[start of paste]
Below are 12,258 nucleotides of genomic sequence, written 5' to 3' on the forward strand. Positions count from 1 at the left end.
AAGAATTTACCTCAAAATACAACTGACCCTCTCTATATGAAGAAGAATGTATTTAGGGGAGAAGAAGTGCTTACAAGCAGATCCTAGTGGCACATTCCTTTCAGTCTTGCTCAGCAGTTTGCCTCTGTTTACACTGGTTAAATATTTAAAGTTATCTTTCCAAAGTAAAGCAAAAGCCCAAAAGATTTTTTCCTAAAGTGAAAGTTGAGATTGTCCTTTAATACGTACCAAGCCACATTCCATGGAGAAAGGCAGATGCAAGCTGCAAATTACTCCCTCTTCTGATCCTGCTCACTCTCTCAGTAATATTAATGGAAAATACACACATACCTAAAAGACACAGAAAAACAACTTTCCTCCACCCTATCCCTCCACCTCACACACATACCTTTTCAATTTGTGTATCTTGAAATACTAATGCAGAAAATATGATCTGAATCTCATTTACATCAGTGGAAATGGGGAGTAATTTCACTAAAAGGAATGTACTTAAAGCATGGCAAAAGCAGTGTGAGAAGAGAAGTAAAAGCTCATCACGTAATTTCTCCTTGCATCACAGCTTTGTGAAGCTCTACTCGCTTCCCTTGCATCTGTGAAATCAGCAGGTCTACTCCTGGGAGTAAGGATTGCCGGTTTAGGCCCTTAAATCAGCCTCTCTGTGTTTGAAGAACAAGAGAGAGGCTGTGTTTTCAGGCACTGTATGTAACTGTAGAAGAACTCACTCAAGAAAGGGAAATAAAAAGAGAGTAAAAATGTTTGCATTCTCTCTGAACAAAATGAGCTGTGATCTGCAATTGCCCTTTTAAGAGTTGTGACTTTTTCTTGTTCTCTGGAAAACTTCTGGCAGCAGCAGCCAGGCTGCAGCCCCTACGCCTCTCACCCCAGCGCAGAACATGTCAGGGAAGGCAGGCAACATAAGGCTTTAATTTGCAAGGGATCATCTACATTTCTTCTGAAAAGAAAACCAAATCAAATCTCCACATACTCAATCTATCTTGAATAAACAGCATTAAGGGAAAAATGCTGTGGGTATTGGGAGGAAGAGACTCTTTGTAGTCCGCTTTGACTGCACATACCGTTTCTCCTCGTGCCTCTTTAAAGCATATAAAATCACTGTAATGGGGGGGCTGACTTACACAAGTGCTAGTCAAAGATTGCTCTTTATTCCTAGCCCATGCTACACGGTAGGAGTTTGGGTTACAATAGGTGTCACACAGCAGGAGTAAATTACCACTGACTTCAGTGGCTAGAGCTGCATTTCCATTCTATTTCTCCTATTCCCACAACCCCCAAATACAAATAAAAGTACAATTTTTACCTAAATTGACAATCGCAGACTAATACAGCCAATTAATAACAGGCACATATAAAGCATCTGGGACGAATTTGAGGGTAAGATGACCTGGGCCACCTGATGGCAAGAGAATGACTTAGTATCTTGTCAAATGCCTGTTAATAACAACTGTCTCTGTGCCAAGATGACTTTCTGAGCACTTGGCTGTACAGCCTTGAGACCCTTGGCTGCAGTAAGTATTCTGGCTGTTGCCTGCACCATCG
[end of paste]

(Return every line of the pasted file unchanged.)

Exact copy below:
Below are 12,258 nucleotides of genomic sequence, written 5' to 3' on the forward strand. Positions count from 1 at the left end.
AAGAATTTACCTCAAAATACAACTGACCCTCTCTATATGAAGAAGAATGTATTTAGGGGAGAAGAAGTGCTTACAAGCAGATCCTAGTGGCACATTCCTTTCAGTCTTGCTCAGCAGTTTGCCTCTGTTTACACTGGTTAAATATTTAAAGTTATCTTTCCAAAGTAAAGCAAAAGCCCAAAAGATTTTTTCCTAAAGTGAAAGTTGAGATTGTCCTTTAATACGTACCAAGCCACATTCCATGGAGAAAGGCAGATGCAAGCTGCAAATTACTCCCTCTTCTGATCCTGCTCACTCTCTCAGTAATATTAATGGAAAATACACACATACCTAAAAGACACAGAAAAACAACTTTCCTCCACCCTATCCCTCCACCTCACACACATACCTTTTCAATTTGTGTATCTTGAAATACTAATGCAGAAAATATGATCTGAATCTCATTTACATCAGTGGAAATGGGGAGTAATTTCACTAAAAGGAATGTACTTAAAGCATGGCAAAAGCAGTGTGAGAAGAGAAGTAAAAGCTCATCACGTAATTTCTCCTTGCATCACAGCTTTGTGAAGCTCTACTCGCTTCCCTTGCATCTGTGAAATCAGCAGGTCTACTCCTGGGAGTAAGGATTGCCGGTTTAGGCCCTTAAATCAGCCTCTCTGTGTTTGAAGAACAAGAGAGAGGCTGTGTTTTCAGGCACTGTATGTAACTGTAGAAGAACTCACTCAAGAAAGGGAAATAAAAAGAGAGTAAAAATGTTTGCATTCTCTCTGAACAAAATGAGCTGTGATCTGCAATTGCCCTTTTAAGAGTTGTGACTTTTTCTTGTTCTCTGGAAAACTTCTGGCAGCAGCAGCCAGGCTGCAGCCCCTACGCCTCTCACCCCAGCGCAGAACATGTCAGGGAAGGCAGGCAACATAAGGCTTTAATTTGCAAGGGATCATCTACATTTCTTCTGAAAAGAAAACCAAATCAAATCTCCACATACTCAATCTATCTTGAATAAACAGCATTAAGGGAAAAATGCTGTGGGTATTGGGAGGAAGAGACTCTTTGTAGTCCGCTTTGACTGCACATACCGTTTCTCCTCGTGCCTCTTTAAAGCATATAAAATCACTGTAATGGGGGGGCTGACTTACACAAGTGCTAGTCAAAGATTGCTCTTTATTCCTAGCCCATGCTACACGGTAGGAGTTTGGGTTACAATAGGTGTCACACAGCAGGAGTAAATTACCACTGACTTCAGTGGCTAGAGCTGCATTTCCATTCTATTTCTCCTATTCCCACAACCCCCAAATACAAATAAAAGTACAATTTTTACCTAAATTGACAATCGCAGACTAATACAGCCAATTAATAACAGGCACATATAAAGCATCTGGGACGAATTTGAGGGTAAGATGACCTGGGCCACCTGATGGCAAGAGAATGACTTAGTATCTTGTCAAATGCCTGTTAATAACAACTGTCTCTGTGCCAAGATGACTTTCTGAGCACTTGGCTGTACAGCCTTGAGACCCTTGGCTGCAGTAAGTATTCTGGCTGTTGCCTGCACCATCG